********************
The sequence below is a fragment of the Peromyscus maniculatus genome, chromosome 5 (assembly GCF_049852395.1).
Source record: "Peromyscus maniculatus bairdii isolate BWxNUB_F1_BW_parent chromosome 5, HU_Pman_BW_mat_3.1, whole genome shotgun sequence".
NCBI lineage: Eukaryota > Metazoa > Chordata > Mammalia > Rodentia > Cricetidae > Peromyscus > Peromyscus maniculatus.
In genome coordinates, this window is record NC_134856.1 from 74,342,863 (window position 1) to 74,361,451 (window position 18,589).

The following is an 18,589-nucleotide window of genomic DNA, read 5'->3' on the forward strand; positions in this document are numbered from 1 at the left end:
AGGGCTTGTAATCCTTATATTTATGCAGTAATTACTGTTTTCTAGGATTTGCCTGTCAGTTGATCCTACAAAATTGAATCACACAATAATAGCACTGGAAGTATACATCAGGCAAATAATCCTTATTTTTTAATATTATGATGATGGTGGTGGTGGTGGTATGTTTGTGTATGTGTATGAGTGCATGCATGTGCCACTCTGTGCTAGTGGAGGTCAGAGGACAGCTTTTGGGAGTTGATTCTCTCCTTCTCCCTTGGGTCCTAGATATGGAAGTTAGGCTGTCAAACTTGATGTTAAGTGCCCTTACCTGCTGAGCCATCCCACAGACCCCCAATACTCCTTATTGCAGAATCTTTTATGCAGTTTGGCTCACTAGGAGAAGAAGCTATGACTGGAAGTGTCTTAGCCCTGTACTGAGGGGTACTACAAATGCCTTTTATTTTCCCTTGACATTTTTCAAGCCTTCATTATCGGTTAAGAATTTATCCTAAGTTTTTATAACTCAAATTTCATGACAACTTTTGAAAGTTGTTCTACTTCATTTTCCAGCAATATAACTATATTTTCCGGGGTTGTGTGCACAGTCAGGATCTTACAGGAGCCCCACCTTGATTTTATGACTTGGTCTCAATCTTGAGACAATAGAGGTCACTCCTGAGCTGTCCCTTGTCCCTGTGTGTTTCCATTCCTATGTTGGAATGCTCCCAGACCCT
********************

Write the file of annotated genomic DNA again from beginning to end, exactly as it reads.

The sequence below is a fragment of the Peromyscus maniculatus genome, chromosome 5 (assembly GCF_049852395.1).
Source record: "Peromyscus maniculatus bairdii isolate BWxNUB_F1_BW_parent chromosome 5, HU_Pman_BW_mat_3.1, whole genome shotgun sequence".
NCBI lineage: Eukaryota > Metazoa > Chordata > Mammalia > Rodentia > Cricetidae > Peromyscus > Peromyscus maniculatus.
In genome coordinates, this window is record NC_134856.1 from 74,342,863 (window position 1) to 74,361,451 (window position 18,589).

The following is an 18,589-nucleotide window of genomic DNA, read 5'->3' on the forward strand; positions in this document are numbered from 1 at the left end:
AGGGCTTGTAATCCTTATATTTATGCAGTAATTACTGTTTTCTAGGATTTGCCTGTCAGTTGATCCTACAAAATTGAATCACACAATAATAGCACTGGAAGTATACATCAGGCAAATAATCCTTATTTTTTAATATTATGATGATGGTGGTGGTGGTGGTATGTTTGTGTATGTGTATGAGTGCATGCATGTGCCACTCTGTGCTAGTGGAGGTCAGAGGACAGCTTTTGGGAGTTGATTCTCTCCTTCTCCCTTGGGTCCTAGATATGGAAGTTAGGCTGTCAAACTTGATGTTAAGTGCCCTTACCTGCTGAGCCATCCCACAGACCCCCAATACTCCTTATTGCAGAATCTTTTATGCAGTTTGGCTCACTAGGAGAAGAAGCTATGACTGGAAGTGTCTTAGCCCTGTACTGAGGGGTACTACAAATGCCTTTTATTTTCCCTTGACATTTTTCAAGCCTTCATTATCGGTTAAGAATTTATCCTAAGTTTTTATAACTCAAATTTCATGACAACTTTTGAAAGTTGTTCTACTTCATTTTCCAGCAATATAACTATATTTTCCGGGGTTGTGTGCACAGTCAGGATCTTACAGGAGCCCCACCTTGATTTTATGACTTGGTCTCAATCTTGAGACAATAGAGGTCACTCCTGAGCTGTCCCTTGTCCCTGTGTGTTTCCATTCCTATGTTGGAATGCTCCCAGACCCT